A Yale University study last month says we learn when uncertain.

“We only learn when there is uncertainty, and that is a good thing,” said Daeyeol Lee, Yale’s Dorys McConnell Duberg Professor of Neuroscience and professor of psychology and psychiatry. “We really don’t want to be learning all the time.”

It goes on to say how constant learning might be problem, too, such as after you’ve mastered a technique and you really just want to replicated it (e.g., a golf swing).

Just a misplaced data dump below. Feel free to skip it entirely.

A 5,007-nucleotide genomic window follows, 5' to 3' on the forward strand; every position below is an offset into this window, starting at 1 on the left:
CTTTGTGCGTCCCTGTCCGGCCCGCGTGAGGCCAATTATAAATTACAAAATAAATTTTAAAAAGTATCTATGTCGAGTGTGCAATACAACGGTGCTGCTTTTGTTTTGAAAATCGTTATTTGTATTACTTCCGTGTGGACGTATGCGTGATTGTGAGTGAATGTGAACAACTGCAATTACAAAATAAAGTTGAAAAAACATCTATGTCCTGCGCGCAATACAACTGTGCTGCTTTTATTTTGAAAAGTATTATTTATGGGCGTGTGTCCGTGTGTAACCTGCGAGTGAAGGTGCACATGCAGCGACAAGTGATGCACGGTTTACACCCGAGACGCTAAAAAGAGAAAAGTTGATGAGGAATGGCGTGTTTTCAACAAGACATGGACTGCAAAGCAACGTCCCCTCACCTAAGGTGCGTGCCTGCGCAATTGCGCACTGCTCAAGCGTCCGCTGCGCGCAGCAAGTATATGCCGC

Our work with The Ambiguity Architect and in coaching executives has shown us that the ability to be comfortable with uncertainty bodes well for leadership skill. We have also seen how emerging leaders can learn how to embrace uncertainty.

[Image: Adobe Stock, 2018]